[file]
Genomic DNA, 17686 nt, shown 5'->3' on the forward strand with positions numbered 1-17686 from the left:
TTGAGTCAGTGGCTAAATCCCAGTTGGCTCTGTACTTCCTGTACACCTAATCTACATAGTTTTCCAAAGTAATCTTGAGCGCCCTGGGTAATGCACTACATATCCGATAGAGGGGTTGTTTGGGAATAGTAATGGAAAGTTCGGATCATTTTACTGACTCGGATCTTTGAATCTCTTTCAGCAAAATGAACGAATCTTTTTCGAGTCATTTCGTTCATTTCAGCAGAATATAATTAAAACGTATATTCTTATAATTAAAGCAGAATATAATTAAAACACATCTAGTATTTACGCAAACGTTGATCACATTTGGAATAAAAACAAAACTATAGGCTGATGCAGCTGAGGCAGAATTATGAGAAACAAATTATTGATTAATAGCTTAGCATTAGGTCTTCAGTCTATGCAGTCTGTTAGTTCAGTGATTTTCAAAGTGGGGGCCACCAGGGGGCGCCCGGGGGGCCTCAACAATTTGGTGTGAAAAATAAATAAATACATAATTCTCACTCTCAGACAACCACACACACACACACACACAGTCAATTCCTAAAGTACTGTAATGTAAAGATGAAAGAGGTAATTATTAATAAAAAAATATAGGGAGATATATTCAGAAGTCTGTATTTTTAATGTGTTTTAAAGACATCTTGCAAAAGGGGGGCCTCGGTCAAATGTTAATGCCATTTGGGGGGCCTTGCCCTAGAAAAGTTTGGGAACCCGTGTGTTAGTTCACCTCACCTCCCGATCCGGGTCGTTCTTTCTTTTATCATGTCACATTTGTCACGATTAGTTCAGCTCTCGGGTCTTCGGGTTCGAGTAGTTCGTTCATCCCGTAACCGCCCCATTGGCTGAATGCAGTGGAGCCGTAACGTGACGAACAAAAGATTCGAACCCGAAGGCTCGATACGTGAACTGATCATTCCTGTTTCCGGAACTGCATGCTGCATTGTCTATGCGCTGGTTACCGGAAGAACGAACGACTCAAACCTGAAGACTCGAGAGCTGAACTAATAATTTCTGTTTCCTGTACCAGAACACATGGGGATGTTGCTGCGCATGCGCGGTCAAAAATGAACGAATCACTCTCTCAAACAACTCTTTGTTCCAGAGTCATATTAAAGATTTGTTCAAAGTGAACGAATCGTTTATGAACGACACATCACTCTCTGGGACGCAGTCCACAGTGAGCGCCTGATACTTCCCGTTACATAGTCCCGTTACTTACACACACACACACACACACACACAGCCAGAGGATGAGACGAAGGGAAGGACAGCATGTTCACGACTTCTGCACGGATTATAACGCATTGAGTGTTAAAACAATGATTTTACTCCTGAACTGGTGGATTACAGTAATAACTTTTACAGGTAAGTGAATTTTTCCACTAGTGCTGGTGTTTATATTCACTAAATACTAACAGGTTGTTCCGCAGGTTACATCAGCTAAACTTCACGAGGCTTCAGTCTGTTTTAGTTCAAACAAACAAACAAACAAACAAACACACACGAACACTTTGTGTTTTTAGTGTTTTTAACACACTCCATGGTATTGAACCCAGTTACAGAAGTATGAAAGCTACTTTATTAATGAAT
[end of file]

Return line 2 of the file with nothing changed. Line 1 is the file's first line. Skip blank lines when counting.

TTGAGTCAGTGGCTAAATCCCAGTTGGCTCTGTACTTCCTGTACACCTAATCTACATAGTTTTCCAAAGTAATCTTGAGCGCCCTGGGTAATGCACTACATATCCGATAGAGGGGTTGTTTGGGAATAGTAATGGAAAGTTCGGATCATTTTACTGACTCGGATCTTTGAATCTCTTTCAGCAAAATGAACGAATCTTTTTCGAGTCATTTCGTTCATTTCAGCAGAATATAATTAAAACGTATATTCTTATAATTAAAGCAGAATATAATTAAAACACATCTAGTATTTACGCAAACGTTGATCACATTTGGAATAAAAACAAAACTATAGGCTGATGCAGCTGAGGCAGAATTATGAGAAACAAATTATTGATTAATAGCTTAGCATTAGGTCTTCAGTCTATGCAGTCTGTTAGTTCAGTGATTTTCAAAGTGGGGGCCACCAGGGGGCGCCCGGGGGGCCTCAACAATTTGGTGTGAAAAATAAATAAATACATAATTCTCACTCTCAGACAACCACACACACACACACACACAGTCAATTCCTAAAGTACTGTAATGTAAAGATGAAAGAGGTAATTATTAATAAAAAAATATAGGGAGATATATTCAGAAGTCTGTATTTTTAATGTGTTTTAAAGACATCTTGCAAAAGGGGGGCCTCGGTCAAATGTTAATGCCATTTGGGGGGCCTTGCCCTAGAAAAGTTTGGGAACCCGTGTGTTAGTTCACCTCACCTCCCGATCCGGGTCGTTCTTTCTTTTATCATGTCACATTTGTCACGATTAGTTCAGCTCTCGGGTCTTCGGGTTCGAGTAGTTCGTTCATCCCGTAACCGCCCCATTGGCTGAATGCAGTGGAGCCGTAACGTGACGAACAAAAGATTCGAACCCGAAGGCTCGATACGTGAACTGATCATTCCTGTTTCCGGAACTGCATGCTGCATTGTCTATGCGCTGGTTACCGGAAGAACGAACGACTCAAACCTGAAGACTCGAGAGCTGAACTAATAATTTCTGTTTCCTGTACCAGAACACATGGGGATGTTGCTGCGCATGCGCGGTCAAAAATGAACGAATCACTCTCTCAAACAACTCTTTGTTCCAGAGTCATATTAAAGATTTGTTCAAAGTGAACGAATCGTTTATGAACGACACATCACTCTCTGGGACGCAGTCCACAGTGAGCGCCTGATACTTCCCGTTACATAGTCCCGTTACTTACACACACACACACACACACACACAGCCAGAGGATGAGACGAAGGGAAGGACAGCATGTTCACGACTTCTGCACGGATTATAACGCATTGAGTGTTAAAACAATGATTTTACTCCTGAACTGGTGGATTACAGTAATAACTTTTACAGGTAAGTGAATTTTTCCACTAGTGCTGGTGTTTATATTCACTAAATACTAACAGGTTGTTCCGCAGGTTACATCAGCTAAACTTCACGAGGCTTCAGTCTGTTTTAGTTCAAACAAACAAACAAACAAACAAACACACACGAACACTTTGTGTTTTTAGTGTTTTTAACACACTCCATGGTATTGAACCCAGTTACAGAAGTATGAAAGCTACTTTATTAATGAAT